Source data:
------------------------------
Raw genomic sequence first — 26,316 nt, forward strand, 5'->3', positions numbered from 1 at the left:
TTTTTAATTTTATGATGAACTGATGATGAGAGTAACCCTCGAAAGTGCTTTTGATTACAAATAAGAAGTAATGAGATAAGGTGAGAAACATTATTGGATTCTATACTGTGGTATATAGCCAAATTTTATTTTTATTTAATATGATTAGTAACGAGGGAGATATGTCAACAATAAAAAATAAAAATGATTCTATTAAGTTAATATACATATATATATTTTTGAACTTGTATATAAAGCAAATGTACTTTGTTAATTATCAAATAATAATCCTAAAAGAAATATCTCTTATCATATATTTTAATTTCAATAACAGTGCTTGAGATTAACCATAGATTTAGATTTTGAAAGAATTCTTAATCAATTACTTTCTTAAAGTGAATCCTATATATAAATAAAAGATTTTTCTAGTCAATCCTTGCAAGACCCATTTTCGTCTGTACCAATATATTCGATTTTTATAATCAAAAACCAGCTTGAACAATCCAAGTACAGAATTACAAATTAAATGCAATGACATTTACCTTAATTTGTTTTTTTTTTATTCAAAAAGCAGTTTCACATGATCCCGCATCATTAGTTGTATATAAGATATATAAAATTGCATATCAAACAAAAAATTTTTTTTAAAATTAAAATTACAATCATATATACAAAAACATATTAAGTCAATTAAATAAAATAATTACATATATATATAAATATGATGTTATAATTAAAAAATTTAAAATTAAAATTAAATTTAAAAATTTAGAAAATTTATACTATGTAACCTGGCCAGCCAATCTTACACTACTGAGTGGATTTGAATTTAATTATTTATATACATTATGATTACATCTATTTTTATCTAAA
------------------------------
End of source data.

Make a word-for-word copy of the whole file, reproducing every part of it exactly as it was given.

Raw genomic sequence first — 26,316 nt, forward strand, 5'->3', positions numbered from 1 at the left:
TTTTTAATTTTATGATGAACTGATGATGAGAGTAACCCTCGAAAGTGCTTTTGATTACAAATAAGAAGTAATGAGATAAGGTGAGAAACATTATTGGATTCTATACTGTGGTATATAGCCAAATTTTATTTTTATTTAATATGATTAGTAACGAGGGAGATATGTCAACAATAAAAAATAAAAATGATTCTATTAAGTTAATATACATATATATATTTTTGAACTTGTATATAAAGCAAATGTACTTTGTTAATTATCAAATAATAATCCTAAAAGAAATATCTCTTATCATATATTTTAATTTCAATAACAGTGCTTGAGATTAACCATAGATTTAGATTTTGAAAGAATTCTTAATCAATTACTTTCTTAAAGTGAATCCTATATATAAATAAAAGATTTTTCTAGTCAATCCTTGCAAGACCCATTTTCGTCTGTACCAATATATTCGATTTTTATAATCAAAAACCAGCTTGAACAATCCAAGTACAGAATTACAAATTAAATGCAATGACATTTACCTTAATTTGTTTTTTTTTTATTCAAAAAGCAGTTTCACATGATCCCGCATCATTAGTTGTATATAAGATATATAAAATTGCATATCAAACAAAAAATTTTTTTTAAAATTAAAATTACAATCATATATACAAAAACATATTAAGTCAATTAAATAAAATAATTACATATATATATAAATATGATGTTATAATTAAAAAATTTAAAATTAAAATTAAATTTAAAAATTTAGAAAATTTATACTATGTAACCTGGCCAGCCAATCTTACACTACTGAGTGGATTTGAATTTAATTATTTATATACATTATGATTACATCTATTTTTATCTAAA